The costs of transferring ownership in immovable property are borne by the purchaser. If the purchaser is obtaining a loan from a bank to purchase the property, then two registrations take place in the Deeds Office, namely the registration of transfer of the property into the name of the purchaser and the registration of a bond over the property in favour of the Bank. The purchaser is liable for both the transfer costs and the bond costs.
With current property prices, transfer duty (the tax payable by the purchaser to the Government when property is purchased) normally constitutes by far the largest component of transfer costs. For example, on a purchase price of R750 000 the transfer duty payable amounts to R12 500 if the property is registered in the name of a natural person, and R60 000 if the property is registered in the name of a company, cc or trust. Attorneys fees amount to R9576.00 (including VAT, but excluding disbursements). As the purchase price increases, so the gap between transfer duty and the attorney’s transfer fee grows. On a purchase price of R2 000 000 transfer duty amounts to R105 000 (and R160 000 in the case of cc’s, companies and trusts) whilst the attorney’s fee amounts to R15 960.
The transfer fees charged by attorneys are based on the tariff which is prescribed by the Law Society of South Africa. In addition to the transfer fee there are other incidental costs which are payable by the purchaser, such as disbursements, Deeds Office registration fee , FICA fees and levy clearance certificates in the case of sectional title properties. Purchasers are also normally liable for a pro rata share of the rates and taxes (freehold property) or levies (sectional title property).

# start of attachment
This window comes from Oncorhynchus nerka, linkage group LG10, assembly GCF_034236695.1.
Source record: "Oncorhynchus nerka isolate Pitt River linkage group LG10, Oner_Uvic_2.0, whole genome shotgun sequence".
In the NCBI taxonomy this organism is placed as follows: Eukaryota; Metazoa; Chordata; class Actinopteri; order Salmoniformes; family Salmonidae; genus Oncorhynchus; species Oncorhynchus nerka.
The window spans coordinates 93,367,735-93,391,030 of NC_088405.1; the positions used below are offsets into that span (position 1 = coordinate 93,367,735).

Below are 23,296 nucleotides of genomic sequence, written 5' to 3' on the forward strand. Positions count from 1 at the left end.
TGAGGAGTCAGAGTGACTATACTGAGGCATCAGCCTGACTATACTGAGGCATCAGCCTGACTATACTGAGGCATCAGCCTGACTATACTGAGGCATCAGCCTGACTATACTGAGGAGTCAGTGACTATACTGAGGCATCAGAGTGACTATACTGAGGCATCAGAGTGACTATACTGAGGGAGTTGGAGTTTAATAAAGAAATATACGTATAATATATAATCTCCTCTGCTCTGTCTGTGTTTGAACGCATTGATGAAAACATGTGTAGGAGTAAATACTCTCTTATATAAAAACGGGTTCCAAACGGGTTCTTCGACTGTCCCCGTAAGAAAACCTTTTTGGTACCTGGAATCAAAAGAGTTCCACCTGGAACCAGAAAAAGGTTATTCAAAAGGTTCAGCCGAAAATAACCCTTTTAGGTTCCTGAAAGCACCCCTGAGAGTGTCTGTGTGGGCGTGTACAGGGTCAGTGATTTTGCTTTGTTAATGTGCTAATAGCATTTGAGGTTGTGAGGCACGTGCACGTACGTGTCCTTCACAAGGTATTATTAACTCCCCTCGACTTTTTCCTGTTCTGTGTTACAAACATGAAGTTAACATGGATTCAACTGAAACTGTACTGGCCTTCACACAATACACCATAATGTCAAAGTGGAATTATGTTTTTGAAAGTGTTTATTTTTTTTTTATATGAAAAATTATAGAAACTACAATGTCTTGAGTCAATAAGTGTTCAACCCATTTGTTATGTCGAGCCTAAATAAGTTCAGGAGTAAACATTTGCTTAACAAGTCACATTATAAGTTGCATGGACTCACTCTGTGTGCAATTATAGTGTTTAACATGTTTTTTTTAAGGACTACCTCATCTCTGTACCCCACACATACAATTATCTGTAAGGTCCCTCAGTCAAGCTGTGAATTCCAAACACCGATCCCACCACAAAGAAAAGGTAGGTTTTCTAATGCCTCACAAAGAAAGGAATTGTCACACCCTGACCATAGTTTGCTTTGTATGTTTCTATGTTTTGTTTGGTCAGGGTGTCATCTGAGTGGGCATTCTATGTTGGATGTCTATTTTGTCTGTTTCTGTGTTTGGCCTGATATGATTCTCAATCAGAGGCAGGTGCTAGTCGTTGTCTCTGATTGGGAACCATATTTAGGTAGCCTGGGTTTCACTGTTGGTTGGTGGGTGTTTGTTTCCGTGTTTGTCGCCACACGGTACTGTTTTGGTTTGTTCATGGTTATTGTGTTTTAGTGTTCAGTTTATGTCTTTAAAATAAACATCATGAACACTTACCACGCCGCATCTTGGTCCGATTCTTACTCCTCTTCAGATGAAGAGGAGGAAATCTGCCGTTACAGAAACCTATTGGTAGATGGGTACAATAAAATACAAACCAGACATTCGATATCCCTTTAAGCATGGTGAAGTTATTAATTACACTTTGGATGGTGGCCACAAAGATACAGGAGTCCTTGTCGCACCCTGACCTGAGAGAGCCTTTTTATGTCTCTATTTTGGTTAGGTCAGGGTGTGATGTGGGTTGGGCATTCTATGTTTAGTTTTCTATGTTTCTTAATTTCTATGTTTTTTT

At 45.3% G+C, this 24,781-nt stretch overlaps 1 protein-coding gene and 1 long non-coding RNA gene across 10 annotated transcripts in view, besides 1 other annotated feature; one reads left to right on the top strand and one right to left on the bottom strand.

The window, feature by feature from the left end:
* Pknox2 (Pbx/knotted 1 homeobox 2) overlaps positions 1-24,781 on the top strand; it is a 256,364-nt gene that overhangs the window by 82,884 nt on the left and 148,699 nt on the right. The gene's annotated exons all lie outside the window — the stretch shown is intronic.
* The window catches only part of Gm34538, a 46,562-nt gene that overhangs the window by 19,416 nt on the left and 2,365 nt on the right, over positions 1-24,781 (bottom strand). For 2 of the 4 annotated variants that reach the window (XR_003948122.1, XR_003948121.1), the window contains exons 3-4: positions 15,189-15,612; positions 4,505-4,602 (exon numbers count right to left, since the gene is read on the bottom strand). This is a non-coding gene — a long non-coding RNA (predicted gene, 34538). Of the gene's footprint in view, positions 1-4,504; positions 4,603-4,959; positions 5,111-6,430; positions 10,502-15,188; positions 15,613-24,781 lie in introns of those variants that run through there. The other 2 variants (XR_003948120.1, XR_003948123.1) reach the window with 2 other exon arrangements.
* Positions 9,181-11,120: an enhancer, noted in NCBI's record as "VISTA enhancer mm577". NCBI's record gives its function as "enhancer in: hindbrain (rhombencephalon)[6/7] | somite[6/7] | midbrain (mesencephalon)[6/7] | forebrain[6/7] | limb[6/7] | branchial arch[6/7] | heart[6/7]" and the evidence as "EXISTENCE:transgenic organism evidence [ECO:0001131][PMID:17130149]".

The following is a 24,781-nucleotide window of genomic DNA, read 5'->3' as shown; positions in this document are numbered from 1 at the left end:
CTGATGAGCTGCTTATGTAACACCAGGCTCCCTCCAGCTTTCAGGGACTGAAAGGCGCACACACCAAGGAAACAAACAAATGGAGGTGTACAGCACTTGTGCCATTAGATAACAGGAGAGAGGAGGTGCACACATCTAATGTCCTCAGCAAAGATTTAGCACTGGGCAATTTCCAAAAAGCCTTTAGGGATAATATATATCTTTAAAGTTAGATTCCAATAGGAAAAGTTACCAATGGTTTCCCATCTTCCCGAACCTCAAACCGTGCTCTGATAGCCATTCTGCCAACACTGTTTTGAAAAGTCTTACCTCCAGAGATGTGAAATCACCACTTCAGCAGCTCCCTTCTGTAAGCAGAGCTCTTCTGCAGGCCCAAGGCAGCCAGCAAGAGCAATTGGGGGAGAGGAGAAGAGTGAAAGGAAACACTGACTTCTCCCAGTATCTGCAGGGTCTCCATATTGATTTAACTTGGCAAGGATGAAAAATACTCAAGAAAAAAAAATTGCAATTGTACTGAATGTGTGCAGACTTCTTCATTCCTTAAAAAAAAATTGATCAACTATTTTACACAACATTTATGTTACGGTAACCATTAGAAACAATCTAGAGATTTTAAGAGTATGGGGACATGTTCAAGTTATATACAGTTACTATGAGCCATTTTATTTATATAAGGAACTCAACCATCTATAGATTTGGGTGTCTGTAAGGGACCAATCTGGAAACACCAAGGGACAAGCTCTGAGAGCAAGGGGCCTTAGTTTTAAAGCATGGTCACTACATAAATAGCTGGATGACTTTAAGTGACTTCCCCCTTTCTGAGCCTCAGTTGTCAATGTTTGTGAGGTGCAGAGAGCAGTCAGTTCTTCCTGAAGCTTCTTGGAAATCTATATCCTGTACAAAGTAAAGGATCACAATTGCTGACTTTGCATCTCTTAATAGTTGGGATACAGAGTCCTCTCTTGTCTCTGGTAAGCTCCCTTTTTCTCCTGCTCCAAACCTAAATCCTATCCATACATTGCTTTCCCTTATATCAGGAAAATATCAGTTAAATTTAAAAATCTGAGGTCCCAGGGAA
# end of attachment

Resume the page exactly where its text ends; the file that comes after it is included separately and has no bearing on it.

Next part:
Purchasers quite often only budget for the transfer duty and the attorney’s transfer fee and are then surprised when they discover that the abovementioned additional costs are payable. In respect of bond registration costs there are also additional costs payable over and above the bond registration fee payable to the attorney, such as the bank’s valuation and initiation fees, the Deeds Office registration fee and FICA fees. In some instances, purchasers are even unaware that they will have to pay not only transfer costs, but also bond registration costs. To avoid surprises, prospective purchasers should ask the estate agent or an attorney to provide them with an accurate estimate of the actual costs that are payable.
In South Africa the system of registration of title to land (ownership) is a complex system which places a great deal of responsibility on the conveyancer (transferring attorney). The processing of the necessary documentation is time consuming and expensive. As a result the cost of transferring property in South Africa is fairly high by comparison to some other countries. However, the South African system is regarded as one of the best in the world (if not the best) and the advantage of our system is that it provides owners with absolute security of title. In other words, once a person has paid the purchase price for a property and has become the registered owner thereof, his or her ownership of the property is guaranteed unlike in some other countries where the system is less efficient. Transfer costs should accordingly be seen in this perspective. The last increase in the Law Society’s recommended tariff was in March 2002. There has accordingly been no increase in the transfer or bond registration fee payable to the attorneys for over six years.